If you have multiple debts and loans you must pay every month, this can quickly become problematic, especially if they begin to outstrip your monthly income. When this happens, your debt becomes ‘problem debt’ and can result in severe issues like court orders and bailiffs, depending on the type of loan. It can feel overwhelming when your debt starts to mount up, but there are some straightforward actions you can take to get control over your finances and begin to pay off your debts.
Avalanche your debt.
If you have multiple loans and are making payments on all of them, the most effective and fastest method to pay them off is to start with the one with the highest monthly interest, and then bring your minimum payments to the minimum for the rest. By doing this, you’ll reduce how much interest you build up, and as you lower the amount you owe on your high-interest loans, you’ll see the amount you’re paying off the actual amount you owe come down far faster. If you leave a credit card with 18% interest for several months and only pay the interest, you’re paying every month, but making no actual impact on the debt itself. This technique is called the ‘avalanche method’ and is the most recommended approach to attacking multiple loans.
Get help if you need it.
If you’re reaching the point where you feel that you may miss a loan payment, or have already received warnings, seek help from a professional. Many organizations will offer free advice and only request payment if you use one of their services, so it’s an excellent place to start if you’re overwhelmed. When you contact a debt advice company, they will present you with several options to help reduce or even write off your debt if your situation allows it. If you have several loans, you’ll be able to arrange a debt management plan, which will consolidate your loans into a single payment that’s affordable to you based on your income. For people with lower income and few assets, then an individual voluntary agreement is the best choice – you can find an excellent guide to IVAs at https://www.jubilee2000uk.org/iva/a-guide-to-ivas-or-individual-voluntary-arrangements-in-the-uk.html/.
Cut your costs.
The best way to move from problem debt, where you’re struggling to meet payments to manage debt where you’re in control, is by cutting your costs and increasing your income when possible. A logical place to start is checking your insurance and bills to see if you can find any cheaper options, which will often be the case. These services all have a significant ‘churn,’ meaning that people move around providers every few years, and the service providers usually offer cheaper deals to people willing to switch. If you’re on an Internet contract from a few years ago, for example, it’s almost sure that there will be a cheaper alternative available if you shop around.
Skip on brands.
A quick way to lower your weekly and monthly costs is to skip on branded goods when buying your groceries and opting for the cheaper alternatives. You don’t necessarily have to swap supermarkets, although this may help, but choose goods that don’t have top brands on them, such as the supermarket’s own branded selection. You’ll often not taste the difference, and maybe get a similar product for half the price.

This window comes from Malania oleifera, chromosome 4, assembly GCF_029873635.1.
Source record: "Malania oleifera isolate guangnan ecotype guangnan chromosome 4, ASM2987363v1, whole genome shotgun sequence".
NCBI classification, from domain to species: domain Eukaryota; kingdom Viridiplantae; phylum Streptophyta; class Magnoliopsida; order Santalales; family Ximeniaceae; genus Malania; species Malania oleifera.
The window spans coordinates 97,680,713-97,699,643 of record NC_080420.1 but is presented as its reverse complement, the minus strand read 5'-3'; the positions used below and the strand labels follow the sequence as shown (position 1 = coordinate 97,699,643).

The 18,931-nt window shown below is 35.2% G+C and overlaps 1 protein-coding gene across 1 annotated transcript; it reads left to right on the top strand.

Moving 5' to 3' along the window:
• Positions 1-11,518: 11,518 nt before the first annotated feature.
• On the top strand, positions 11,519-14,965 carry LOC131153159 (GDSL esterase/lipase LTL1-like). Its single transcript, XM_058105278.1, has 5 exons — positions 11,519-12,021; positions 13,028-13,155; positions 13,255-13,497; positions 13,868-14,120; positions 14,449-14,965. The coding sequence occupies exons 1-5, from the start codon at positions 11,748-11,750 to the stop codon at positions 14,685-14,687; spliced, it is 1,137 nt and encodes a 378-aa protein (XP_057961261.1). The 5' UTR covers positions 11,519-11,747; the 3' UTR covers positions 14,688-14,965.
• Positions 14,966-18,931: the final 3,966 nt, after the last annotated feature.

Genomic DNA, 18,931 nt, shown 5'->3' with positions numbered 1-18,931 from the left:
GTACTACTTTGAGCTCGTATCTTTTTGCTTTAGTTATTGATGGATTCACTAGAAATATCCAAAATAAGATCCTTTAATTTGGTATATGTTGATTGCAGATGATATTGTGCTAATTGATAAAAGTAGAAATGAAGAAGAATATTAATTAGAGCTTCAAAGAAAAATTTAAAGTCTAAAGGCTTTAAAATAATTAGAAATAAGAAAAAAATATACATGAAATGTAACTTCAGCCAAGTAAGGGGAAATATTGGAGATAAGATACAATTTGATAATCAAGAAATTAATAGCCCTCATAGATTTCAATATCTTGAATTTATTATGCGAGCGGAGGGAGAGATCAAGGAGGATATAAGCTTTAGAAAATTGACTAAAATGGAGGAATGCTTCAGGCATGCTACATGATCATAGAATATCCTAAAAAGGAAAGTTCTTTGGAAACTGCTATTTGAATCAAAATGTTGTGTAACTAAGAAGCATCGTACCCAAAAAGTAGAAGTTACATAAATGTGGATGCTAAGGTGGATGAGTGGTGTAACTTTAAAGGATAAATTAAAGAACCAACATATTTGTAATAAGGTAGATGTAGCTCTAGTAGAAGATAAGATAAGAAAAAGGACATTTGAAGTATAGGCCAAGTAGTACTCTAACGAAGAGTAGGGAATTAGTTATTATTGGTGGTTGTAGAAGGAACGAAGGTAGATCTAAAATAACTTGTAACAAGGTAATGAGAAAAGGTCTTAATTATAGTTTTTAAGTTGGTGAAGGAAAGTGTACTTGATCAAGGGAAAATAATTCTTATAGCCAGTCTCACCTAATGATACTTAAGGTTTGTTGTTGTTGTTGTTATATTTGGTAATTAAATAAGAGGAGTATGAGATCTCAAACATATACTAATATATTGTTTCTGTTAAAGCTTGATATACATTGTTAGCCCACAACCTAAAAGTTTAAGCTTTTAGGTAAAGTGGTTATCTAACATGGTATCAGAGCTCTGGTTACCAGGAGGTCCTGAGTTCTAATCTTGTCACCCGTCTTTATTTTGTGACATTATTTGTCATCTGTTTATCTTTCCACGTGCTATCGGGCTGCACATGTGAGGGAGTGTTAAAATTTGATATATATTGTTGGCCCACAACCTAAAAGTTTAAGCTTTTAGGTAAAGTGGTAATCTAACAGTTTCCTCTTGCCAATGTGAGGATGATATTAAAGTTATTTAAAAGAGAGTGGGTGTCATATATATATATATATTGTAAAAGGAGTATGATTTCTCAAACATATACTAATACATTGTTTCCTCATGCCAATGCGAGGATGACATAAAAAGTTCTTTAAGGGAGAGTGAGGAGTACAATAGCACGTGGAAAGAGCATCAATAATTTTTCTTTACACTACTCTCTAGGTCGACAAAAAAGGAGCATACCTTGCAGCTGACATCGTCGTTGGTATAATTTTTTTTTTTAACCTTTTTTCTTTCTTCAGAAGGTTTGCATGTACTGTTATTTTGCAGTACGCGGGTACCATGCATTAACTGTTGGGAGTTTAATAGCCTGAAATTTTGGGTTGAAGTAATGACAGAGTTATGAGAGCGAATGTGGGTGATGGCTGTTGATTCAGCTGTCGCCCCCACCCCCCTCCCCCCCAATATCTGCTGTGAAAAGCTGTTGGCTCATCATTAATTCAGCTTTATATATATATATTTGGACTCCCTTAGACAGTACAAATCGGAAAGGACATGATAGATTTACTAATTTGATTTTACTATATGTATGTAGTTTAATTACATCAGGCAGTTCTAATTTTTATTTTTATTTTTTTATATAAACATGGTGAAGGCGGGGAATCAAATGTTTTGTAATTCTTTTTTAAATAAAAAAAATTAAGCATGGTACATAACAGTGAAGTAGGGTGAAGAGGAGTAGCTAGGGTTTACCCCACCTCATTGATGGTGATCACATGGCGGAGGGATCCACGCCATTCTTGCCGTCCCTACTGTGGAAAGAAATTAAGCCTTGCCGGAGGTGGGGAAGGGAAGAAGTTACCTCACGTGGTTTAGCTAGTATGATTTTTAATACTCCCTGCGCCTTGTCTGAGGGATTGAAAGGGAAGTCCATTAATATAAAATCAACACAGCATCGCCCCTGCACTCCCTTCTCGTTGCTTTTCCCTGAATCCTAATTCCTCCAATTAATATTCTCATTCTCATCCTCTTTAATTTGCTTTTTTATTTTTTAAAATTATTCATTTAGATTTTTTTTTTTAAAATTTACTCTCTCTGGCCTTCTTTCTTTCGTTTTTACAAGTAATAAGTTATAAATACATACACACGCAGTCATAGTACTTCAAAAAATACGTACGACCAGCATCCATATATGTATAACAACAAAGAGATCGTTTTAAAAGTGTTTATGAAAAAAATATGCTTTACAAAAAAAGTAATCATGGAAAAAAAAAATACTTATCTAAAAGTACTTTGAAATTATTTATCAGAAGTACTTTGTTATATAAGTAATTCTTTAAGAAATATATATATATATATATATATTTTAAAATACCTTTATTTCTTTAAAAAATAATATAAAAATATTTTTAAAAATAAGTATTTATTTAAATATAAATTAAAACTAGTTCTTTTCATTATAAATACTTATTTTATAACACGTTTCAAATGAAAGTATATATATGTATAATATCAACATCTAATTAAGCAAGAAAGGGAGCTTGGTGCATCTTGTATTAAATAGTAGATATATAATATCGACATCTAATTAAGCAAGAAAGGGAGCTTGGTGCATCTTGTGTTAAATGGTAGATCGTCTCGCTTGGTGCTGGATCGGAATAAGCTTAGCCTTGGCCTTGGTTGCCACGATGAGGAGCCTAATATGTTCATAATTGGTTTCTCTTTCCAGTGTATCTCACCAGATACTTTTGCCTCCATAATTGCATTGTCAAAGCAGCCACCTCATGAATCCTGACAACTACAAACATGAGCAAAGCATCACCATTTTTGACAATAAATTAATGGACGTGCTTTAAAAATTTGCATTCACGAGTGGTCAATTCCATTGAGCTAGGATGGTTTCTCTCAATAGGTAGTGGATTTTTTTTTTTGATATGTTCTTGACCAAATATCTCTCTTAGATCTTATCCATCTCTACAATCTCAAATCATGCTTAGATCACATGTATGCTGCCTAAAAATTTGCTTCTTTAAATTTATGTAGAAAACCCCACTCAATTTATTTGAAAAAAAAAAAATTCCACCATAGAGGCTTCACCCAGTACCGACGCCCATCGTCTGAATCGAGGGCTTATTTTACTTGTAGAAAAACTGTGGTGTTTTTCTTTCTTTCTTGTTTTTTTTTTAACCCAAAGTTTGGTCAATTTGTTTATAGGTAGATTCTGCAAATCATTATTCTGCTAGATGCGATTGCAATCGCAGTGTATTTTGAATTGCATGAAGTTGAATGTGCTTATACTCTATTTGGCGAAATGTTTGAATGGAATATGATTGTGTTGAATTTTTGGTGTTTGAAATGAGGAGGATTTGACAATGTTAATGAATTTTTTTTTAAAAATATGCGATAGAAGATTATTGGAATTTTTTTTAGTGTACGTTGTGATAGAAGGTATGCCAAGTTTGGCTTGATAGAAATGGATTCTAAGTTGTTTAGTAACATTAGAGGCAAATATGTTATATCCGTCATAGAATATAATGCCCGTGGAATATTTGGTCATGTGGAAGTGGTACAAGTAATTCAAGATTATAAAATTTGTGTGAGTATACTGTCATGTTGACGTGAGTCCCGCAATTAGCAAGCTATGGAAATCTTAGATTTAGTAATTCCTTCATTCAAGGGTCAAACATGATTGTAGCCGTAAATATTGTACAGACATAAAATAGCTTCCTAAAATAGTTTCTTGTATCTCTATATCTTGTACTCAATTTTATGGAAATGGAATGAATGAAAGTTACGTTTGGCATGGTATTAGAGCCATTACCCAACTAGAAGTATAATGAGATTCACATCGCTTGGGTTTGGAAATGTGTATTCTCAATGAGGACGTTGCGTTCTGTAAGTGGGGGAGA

Review your subscriptions.
The subscription method of charging for a product or service has become increasingly popular, with our music, TV, and many other services now on a pay-monthly basis. Take an hour to check your bank statement for standing orders and direct debits you don’t notice coming out of your account. You may find that you still have a subscription you took out six months ago that you aren’t using. You can also look at consolidating your subscription services, with streaming services being a good example – if you have multiple places you like to watch shows, then figure out which you use the most and cancel the rest.
Apply for help with bills.
If you’re in a low-income household, there may be options available to pay your bills. Many energy providers like British Gas and Npower have grants and schemes available to help subsidize how much you pay each month for your gas and electricity. Even if you’re not eligible, you may speak to your providers and see if there’s a lower payment plan that you may be moved on to due to your situation.
Check your eligibility for tax credits.
Tax credits are given out by the government to help people that have children, workers on low incomes, and disabled workers split into working tax credits and child tax credits. These are usually means-tested, so it will depend on how much your household makes each year to determine if you’re eligible. There’s also the option for pension credit, which is a means-tested benefit that adds to your state pension, and around a third of people qualified fail to claim it. Child benefit is another payment that the government offers to people responsible for a child, not just to the biological parents of a child. To get this benefit, the child must be under 16 and can be more than £1000 per year for the first child you claim it for.
Claim any benefits you’re entitled to.
Some view word benefits as a negative one, but this doesn’t have to be the case. Benefits exist for a reason and are given to many people, so you may not be aware that you’re eligible to claim them. Universal credit has recently replaced housing benefit, income support allowance, jobseekers allowance, child and working tax credit and income support in the UK, and some people even if they are working and don’t have children. If you’re not sure if you’re eligible, you can use this free calculator to see if you’re missing out on any benefits you’re entitled to claim.